Mustafa Bakri points out that Mursi's order followed days after US ambassador to Egypt Ann Patterson said on 4 July that "the return of a democratically-elected parliament, following a process decided by Egyptians, will also be an important move forward".
Leftist activist Abul-Ezz El-Hariri says Mursi exploited both Burns's visit to Cairo and US Secretary of State Hillary Clinton's plans to visit Egypt next Saturday to embarrass the military establishment.
"If SCAF moves to overturn Mursi's decree Tantawi would be accused by the Americans -- be they officials or the media -- of trying to impose a military dictatorship and stage a coup against an elected head of state," says El-Hariri. The US, he argues, is "doing its best" to push Egypt into a state of chaos by encouraging the Brotherhood to turn the country into a religious state. "Eventually it will be the same scenario adopted with Hamas, which ended with the Americans and the Israelis imposing a siege on Gaza."
The Muslim Brotherhood moved quickly in support of Mursi's decree, pushing hundreds of its rank and file to Tahrir Square and to rally around the headquarters of the State Council which is reviewing petitions filed against Mursi's order. Brotherhood supporters attacked Hamdi El-Fakharani, an independent MP who had filed an appeal against Mursi's decree. According to El-Fakharani, the attack "exceeded the intimidation in which the Mubarak regime's security forces use to engage".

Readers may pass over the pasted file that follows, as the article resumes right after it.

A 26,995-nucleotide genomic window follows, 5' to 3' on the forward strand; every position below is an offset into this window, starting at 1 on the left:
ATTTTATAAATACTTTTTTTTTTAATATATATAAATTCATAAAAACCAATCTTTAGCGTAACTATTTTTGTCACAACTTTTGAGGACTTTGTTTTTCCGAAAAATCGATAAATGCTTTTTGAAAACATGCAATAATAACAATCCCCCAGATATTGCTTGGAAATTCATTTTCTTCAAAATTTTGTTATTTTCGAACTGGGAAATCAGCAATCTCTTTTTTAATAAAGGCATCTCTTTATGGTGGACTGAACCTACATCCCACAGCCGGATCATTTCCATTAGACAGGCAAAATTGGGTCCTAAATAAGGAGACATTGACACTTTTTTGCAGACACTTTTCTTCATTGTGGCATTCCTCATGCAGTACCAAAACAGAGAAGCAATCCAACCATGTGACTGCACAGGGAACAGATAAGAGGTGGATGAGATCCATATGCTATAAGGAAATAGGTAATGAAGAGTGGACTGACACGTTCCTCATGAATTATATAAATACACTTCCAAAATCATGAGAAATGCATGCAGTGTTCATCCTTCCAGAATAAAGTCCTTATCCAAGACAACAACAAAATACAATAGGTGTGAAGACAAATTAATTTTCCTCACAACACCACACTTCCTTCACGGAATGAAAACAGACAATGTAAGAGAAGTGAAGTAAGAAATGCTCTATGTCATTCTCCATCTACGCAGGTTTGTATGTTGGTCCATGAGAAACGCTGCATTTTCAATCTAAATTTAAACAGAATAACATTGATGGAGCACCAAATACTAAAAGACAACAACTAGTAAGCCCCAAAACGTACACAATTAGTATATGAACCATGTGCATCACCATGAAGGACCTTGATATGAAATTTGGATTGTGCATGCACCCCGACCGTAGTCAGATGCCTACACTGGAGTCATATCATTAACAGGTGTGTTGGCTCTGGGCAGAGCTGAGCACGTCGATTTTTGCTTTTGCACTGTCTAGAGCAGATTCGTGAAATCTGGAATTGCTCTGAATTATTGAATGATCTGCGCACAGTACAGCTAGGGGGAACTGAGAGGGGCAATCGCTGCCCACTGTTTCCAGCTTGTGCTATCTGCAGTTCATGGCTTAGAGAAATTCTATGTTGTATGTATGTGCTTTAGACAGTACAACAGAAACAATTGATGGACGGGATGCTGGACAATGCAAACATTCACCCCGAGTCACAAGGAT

Amid a barrage of threats from Muslim Brothers that they would exact revenge on "corrupt judges and media people", Cairo's Administrative Court postponed its judgement of appeals to 17 July.
Conscious, perhaps, of the Pandora's Box Mursi's decree had opened, the People's Assembly, dominated by the Muslim Brotherhood and ultraconservative Salafis, did reconvene on Tuesday, though for 10 minutes only. The session was boycotted by most liberal and leftist forces -- more than a third of MPs -- who missed People's Assembly speaker Saad El-Katatni, like Mursi a former leader of the Brotherhood's FJP, claiming that Mursi had not violated the SCC's ruling by reinstating parliament. El-Katatni then announced he had decided to ask the Court of Cassation to determine which MPs could remain sitting.